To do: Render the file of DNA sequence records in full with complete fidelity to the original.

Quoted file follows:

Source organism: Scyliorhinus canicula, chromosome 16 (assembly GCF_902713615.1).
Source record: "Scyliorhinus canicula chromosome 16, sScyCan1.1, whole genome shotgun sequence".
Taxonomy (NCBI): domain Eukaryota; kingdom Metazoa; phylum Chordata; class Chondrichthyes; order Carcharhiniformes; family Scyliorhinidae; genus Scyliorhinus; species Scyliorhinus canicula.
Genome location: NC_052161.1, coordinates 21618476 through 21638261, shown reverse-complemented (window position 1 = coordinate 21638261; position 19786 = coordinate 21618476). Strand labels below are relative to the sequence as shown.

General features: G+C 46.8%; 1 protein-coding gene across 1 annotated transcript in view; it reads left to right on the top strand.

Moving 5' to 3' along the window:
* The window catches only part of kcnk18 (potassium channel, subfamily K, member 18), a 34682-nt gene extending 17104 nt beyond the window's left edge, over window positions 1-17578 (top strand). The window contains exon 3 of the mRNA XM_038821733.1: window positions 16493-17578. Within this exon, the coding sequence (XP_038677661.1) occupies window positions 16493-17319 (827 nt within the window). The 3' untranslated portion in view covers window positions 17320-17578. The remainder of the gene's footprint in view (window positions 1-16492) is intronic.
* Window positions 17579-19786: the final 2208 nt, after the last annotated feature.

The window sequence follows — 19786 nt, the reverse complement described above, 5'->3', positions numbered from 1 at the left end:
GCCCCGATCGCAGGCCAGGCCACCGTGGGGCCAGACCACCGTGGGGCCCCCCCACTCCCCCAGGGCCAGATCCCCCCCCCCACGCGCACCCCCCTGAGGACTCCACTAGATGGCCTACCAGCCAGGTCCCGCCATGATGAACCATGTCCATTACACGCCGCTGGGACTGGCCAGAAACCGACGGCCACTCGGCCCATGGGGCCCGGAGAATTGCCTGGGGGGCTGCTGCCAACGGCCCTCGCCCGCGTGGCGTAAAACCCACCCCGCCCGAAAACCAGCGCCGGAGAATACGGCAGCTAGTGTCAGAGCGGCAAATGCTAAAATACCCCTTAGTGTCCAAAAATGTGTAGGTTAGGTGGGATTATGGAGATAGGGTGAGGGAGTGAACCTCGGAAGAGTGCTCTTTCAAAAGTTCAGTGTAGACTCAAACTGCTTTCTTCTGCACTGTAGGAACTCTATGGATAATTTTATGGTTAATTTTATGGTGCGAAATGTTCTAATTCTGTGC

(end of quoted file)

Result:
Source organism: Scyliorhinus canicula, chromosome 16 (assembly GCF_902713615.1).
Source record: "Scyliorhinus canicula chromosome 16, sScyCan1.1, whole genome shotgun sequence".
Taxonomy (NCBI): domain Eukaryota; kingdom Metazoa; phylum Chordata; class Chondrichthyes; order Carcharhiniformes; family Scyliorhinidae; genus Scyliorhinus; species Scyliorhinus canicula.
Genome location: NC_052161.1, coordinates 21618476 through 21638261, shown reverse-complemented (window position 1 = coordinate 21638261; position 19786 = coordinate 21618476). Strand labels below are relative to the sequence as shown.

General features: G+C 46.8%; 1 protein-coding gene across 1 annotated transcript in view; it reads left to right on the top strand.

Moving 5' to 3' along the window:
* The window catches only part of kcnk18 (potassium channel, subfamily K, member 18), a 34682-nt gene extending 17104 nt beyond the window's left edge, over window positions 1-17578 (top strand). The window contains exon 3 of the mRNA XM_038821733.1: window positions 16493-17578. Within this exon, the coding sequence (XP_038677661.1) occupies window positions 16493-17319 (827 nt within the window). The 3' untranslated portion in view covers window positions 17320-17578. The remainder of the gene's footprint in view (window positions 1-16492) is intronic.
* Window positions 17579-19786: the final 2208 nt, after the last annotated feature.

The window sequence follows — 19786 nt, the reverse complement described above, 5'->3', positions numbered from 1 at the left end:
GCCCCGATCGCAGGCCAGGCCACCGTGGGGCCAGACCACCGTGGGGCCCCCCCACTCCCCCAGGGCCAGATCCCCCCCCCCACGCGCACCCCCCTGAGGACTCCACTAGATGGCCTACCAGCCAGGTCCCGCCATGATGAACCATGTCCATTACACGCCGCTGGGACTGGCCAGAAACCGACGGCCACTCGGCCCATGGGGCCCGGAGAATTGCCTGGGGGGCTGCTGCCAACGGCCCTCGCCCGCGTGGCGTAAAACCCACCCCGCCCGAAAACCAGCGCCGGAGAATACGGCAGCTAGTGTCAGAGCGGCAAATGCTAAAATACCCCTTAGTGTCCAAAAATGTGTAGGTTAGGTGGGATTATGGAGATAGGGTGAGGGAGTGAACCTCGGAAGAGTGCTCTTTCAAAAGTTCAGTGTAGACTCAAACTGCTTTCTTCTGCACTGTAGGAACTCTATGGATAATTTTATGGTTAATTTTATGGTGCGAAATGTTCTAATTCTGTGC